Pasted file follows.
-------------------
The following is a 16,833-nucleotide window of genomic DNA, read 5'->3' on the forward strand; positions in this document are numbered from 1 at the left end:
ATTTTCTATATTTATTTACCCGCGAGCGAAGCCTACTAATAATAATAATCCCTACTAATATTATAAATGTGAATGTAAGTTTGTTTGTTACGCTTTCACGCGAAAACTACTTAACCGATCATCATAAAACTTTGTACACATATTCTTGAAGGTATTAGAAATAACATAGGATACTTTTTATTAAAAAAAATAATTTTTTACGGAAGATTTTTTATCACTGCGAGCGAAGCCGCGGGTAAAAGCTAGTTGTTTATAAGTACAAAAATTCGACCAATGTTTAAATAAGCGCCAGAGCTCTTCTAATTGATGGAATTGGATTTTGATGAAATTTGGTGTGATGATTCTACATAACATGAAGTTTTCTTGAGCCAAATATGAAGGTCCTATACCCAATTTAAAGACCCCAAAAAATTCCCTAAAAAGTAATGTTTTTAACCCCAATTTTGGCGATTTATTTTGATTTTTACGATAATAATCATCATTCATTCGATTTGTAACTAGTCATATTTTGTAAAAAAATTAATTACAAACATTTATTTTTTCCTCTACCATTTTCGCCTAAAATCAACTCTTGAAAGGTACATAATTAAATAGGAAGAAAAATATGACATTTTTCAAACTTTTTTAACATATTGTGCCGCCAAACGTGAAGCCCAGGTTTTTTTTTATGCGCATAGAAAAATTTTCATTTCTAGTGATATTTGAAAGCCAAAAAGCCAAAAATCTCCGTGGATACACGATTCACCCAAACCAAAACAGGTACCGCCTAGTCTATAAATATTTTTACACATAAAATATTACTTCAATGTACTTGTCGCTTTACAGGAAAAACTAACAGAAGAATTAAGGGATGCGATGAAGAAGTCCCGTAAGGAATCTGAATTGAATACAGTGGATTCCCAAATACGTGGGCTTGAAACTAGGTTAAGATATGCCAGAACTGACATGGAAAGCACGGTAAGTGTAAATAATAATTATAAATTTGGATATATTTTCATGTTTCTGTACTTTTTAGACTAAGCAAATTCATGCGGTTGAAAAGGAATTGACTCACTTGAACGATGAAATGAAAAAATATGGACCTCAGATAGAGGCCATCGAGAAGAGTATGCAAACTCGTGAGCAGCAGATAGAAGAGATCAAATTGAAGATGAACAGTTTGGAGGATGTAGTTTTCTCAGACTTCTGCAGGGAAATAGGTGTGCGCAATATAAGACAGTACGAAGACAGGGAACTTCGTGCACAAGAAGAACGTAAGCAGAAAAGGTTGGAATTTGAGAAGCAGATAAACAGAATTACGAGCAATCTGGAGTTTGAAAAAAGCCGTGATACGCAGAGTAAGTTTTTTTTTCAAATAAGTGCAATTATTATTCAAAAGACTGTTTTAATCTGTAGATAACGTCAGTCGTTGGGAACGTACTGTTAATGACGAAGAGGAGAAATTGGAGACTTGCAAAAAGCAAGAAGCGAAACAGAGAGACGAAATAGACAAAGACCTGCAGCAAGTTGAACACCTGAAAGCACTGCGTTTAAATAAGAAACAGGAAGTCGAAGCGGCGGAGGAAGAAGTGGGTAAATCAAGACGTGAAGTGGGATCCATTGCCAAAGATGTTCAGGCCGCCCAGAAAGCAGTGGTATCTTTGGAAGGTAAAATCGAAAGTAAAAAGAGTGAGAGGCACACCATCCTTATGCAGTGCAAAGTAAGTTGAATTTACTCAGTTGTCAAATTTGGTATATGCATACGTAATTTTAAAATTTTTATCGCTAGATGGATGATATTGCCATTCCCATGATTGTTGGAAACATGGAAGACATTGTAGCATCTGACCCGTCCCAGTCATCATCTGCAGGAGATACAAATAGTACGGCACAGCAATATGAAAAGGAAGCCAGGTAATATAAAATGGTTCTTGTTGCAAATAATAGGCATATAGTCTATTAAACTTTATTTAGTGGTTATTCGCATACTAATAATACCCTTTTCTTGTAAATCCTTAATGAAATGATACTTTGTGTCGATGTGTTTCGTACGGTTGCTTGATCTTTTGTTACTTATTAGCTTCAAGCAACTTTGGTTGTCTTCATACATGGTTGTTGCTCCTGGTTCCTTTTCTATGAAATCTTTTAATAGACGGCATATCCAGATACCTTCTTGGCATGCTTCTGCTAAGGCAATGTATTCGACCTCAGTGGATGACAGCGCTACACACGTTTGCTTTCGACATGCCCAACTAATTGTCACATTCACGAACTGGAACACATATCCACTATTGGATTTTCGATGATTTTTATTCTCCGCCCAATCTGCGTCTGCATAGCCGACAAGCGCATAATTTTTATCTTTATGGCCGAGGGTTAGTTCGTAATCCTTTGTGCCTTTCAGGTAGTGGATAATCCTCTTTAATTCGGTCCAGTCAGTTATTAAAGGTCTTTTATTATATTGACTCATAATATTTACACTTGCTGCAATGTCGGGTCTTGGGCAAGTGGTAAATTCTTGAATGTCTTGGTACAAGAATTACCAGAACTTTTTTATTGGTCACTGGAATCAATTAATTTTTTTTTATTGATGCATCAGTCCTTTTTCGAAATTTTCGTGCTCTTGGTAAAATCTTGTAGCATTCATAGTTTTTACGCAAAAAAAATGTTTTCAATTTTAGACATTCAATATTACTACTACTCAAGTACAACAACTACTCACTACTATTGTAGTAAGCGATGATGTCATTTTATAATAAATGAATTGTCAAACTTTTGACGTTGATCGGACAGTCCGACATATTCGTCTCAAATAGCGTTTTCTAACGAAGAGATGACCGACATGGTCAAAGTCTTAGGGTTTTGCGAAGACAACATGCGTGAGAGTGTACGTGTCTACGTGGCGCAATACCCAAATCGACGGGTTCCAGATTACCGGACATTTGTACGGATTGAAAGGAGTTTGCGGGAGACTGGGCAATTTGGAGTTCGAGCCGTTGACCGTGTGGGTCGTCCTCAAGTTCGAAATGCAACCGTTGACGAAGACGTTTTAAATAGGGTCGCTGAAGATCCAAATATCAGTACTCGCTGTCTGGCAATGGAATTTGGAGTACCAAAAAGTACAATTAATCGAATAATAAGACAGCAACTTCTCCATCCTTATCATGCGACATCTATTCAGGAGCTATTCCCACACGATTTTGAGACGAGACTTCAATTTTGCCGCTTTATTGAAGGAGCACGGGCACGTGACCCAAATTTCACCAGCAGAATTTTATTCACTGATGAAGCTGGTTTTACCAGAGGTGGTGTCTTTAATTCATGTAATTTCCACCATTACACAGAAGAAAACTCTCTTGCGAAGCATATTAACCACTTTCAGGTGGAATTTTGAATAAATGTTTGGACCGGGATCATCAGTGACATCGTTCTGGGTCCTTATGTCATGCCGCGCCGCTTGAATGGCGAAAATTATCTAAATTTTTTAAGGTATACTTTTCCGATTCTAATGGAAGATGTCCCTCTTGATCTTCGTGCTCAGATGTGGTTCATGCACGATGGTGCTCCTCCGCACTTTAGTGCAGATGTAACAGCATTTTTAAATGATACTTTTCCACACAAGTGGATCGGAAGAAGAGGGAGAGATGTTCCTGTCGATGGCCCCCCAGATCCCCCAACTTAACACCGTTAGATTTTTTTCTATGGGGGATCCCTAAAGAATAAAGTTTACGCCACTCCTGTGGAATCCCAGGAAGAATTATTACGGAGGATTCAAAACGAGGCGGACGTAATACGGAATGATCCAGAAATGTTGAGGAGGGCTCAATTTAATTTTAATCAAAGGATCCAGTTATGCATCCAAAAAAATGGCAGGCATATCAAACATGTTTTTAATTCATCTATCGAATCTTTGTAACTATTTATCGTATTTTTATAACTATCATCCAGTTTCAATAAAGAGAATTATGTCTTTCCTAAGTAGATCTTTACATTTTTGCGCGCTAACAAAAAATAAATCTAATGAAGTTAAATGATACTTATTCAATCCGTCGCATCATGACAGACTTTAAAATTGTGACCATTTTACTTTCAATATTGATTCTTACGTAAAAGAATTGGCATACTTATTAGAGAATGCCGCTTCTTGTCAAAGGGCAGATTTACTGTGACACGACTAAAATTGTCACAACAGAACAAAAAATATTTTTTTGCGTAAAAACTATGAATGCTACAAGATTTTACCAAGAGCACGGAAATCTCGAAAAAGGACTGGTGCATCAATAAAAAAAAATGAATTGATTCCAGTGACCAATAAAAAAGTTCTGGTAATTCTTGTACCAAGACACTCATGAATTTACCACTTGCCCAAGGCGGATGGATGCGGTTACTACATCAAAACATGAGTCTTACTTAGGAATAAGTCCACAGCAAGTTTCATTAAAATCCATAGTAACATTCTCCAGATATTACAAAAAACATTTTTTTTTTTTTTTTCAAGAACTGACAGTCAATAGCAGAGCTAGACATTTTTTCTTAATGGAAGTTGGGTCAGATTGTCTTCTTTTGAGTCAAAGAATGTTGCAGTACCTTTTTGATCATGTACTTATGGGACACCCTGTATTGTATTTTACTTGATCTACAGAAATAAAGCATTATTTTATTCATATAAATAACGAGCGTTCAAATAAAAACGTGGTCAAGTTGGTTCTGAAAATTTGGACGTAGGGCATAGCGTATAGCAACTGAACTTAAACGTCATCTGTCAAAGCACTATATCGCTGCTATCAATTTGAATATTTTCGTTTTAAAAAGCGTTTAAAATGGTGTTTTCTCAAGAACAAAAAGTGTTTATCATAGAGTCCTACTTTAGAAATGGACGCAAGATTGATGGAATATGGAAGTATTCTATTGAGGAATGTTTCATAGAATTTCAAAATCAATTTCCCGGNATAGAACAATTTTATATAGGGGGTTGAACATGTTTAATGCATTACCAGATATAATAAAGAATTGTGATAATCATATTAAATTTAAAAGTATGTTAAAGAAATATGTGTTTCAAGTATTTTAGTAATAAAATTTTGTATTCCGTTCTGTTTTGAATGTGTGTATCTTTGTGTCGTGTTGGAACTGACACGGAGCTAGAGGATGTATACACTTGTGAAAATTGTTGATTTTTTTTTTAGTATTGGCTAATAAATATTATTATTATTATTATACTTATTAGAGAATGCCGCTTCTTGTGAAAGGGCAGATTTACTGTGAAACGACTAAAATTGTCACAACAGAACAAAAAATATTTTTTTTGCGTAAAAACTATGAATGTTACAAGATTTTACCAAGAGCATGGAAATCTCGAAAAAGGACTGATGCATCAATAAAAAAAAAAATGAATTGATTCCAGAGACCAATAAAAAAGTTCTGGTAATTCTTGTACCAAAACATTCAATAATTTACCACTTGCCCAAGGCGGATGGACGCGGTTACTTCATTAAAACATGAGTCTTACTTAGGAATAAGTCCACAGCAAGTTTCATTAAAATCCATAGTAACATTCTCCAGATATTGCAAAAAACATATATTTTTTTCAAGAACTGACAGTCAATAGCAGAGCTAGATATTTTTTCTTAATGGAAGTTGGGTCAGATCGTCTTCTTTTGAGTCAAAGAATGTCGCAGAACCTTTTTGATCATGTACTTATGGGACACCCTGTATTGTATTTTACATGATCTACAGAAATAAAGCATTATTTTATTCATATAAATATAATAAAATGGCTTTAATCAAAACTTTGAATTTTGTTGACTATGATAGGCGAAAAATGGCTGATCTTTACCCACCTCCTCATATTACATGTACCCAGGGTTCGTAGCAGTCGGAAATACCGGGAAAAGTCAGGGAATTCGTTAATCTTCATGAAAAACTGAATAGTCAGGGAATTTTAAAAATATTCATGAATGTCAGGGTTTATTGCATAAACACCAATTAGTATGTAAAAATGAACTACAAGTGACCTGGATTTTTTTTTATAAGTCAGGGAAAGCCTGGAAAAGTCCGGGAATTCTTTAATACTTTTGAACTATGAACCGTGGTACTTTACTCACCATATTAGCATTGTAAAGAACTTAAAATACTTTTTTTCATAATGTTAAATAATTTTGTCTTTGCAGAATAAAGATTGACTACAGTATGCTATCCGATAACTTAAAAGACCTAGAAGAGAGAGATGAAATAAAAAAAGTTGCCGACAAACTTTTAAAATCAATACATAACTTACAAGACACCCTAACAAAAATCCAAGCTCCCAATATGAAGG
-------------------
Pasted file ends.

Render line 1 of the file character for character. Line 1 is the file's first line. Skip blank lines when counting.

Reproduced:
The following is a 16,833-nucleotide window of genomic DNA, read 5'->3' on the forward strand; positions in this document are numbered from 1 at the left end: